Purpose: To characterize diarrhea events in patients with cancer treated with lapatinib as monotherapy or in combination with capecitabine or taxanes. Patients and methods: Eleven clinical trials (phase I, II, or III) in patients with metastatic cancer were analyzed. Lapatinib was administered at doses ranging from 1,000 to 1,500 mg/day as monotherapy (n = 926) or in combination with capecitabine (n = 198) or taxanes (n = 687). Diarrhea events were characterized based on severity, time to onset, duration, required interventions, and clinical outcomes. Results: In the pooled analysis of nine studies, diarrhea occurred in 55% of lapatinib-treated patients and 24% of patients not receiving lapatinib. All grade diarrhea occurred in 51% of patients treated with lapatinib monotherapy and 65% treated with lapatinib plus capecitabine. In a separate analysis, 48% of patients treated with lapatinib plus a taxane experienced diarrhea. Overall, most diarrhea events were grade 1/2. Grade 3 events occurred in <10% of patients and grade 4 events were rare (≤1%). Most diarrhea events resolved with conventional approaches and without dose modification. Approximately 40% of patients treated with lapatinib monotherapy or combination therapy experienced a first diarrhea event within 6 days of treatment initiation, with a median duration of 7-9 days. Lapatinib-containing chemotherapy regimens do not cause severe diarrhea when proactive monitoring and intervention is introduced. Conclusion: Most diarrhea events in lapatinib-treated patients are low grade, requiring infrequent lapatinib dose modification or interruption. Proactive management of diarrhea is crucial to prevent more serious complications in lapatinib-treated patients.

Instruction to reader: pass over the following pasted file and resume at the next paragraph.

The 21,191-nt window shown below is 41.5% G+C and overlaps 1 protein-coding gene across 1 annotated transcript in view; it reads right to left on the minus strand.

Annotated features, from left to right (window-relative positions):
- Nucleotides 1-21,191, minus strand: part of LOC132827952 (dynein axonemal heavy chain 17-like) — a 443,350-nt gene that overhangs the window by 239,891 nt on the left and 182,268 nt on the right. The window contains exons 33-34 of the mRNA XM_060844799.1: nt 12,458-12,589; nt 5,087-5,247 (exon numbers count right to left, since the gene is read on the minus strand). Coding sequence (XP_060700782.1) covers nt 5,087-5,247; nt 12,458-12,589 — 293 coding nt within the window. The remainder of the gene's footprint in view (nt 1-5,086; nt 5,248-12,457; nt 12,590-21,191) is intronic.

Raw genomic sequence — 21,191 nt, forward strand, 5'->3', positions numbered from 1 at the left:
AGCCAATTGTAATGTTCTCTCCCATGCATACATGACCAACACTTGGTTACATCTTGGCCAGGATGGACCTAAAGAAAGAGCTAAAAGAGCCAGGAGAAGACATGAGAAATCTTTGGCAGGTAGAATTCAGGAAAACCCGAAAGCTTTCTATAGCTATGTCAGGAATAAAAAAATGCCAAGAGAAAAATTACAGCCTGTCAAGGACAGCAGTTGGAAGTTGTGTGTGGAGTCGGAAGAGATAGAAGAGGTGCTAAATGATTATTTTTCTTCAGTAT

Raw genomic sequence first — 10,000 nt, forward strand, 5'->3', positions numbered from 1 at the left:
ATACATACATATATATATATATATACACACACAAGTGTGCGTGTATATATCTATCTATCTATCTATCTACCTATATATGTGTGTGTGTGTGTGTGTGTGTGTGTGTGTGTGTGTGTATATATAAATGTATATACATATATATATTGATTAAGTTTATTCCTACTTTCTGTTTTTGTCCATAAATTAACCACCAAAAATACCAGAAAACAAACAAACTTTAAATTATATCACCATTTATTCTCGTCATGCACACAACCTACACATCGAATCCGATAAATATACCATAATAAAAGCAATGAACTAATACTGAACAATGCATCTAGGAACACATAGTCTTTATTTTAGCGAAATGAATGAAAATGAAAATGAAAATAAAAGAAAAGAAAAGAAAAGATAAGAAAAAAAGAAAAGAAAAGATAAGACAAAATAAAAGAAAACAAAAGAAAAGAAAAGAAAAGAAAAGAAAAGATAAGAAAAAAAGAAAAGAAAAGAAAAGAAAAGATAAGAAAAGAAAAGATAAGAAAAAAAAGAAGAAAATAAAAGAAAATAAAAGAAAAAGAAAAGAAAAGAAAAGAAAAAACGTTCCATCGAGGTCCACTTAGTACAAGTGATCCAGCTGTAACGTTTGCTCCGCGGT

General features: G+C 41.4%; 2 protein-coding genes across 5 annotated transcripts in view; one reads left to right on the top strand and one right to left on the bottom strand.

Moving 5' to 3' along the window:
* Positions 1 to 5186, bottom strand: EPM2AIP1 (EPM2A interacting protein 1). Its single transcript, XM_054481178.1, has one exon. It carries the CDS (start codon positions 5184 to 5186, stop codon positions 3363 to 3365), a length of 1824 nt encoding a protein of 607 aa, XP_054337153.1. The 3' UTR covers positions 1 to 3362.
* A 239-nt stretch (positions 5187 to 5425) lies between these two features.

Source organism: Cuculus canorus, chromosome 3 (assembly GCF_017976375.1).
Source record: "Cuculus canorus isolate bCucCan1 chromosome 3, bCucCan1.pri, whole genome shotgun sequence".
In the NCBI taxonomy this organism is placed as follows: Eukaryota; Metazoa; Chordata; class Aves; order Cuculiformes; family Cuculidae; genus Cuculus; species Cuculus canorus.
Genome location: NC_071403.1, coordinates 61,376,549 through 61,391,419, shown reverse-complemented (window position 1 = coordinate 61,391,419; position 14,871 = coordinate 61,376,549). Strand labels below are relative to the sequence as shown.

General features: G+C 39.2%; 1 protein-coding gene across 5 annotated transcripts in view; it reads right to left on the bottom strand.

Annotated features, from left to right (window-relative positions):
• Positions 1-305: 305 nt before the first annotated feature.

- Advanced or metastatic breast cancer
- Adverse events
- Epidermal growth factor receptor
- Gastrointestinal events
- Tyrosine kinase inhibitor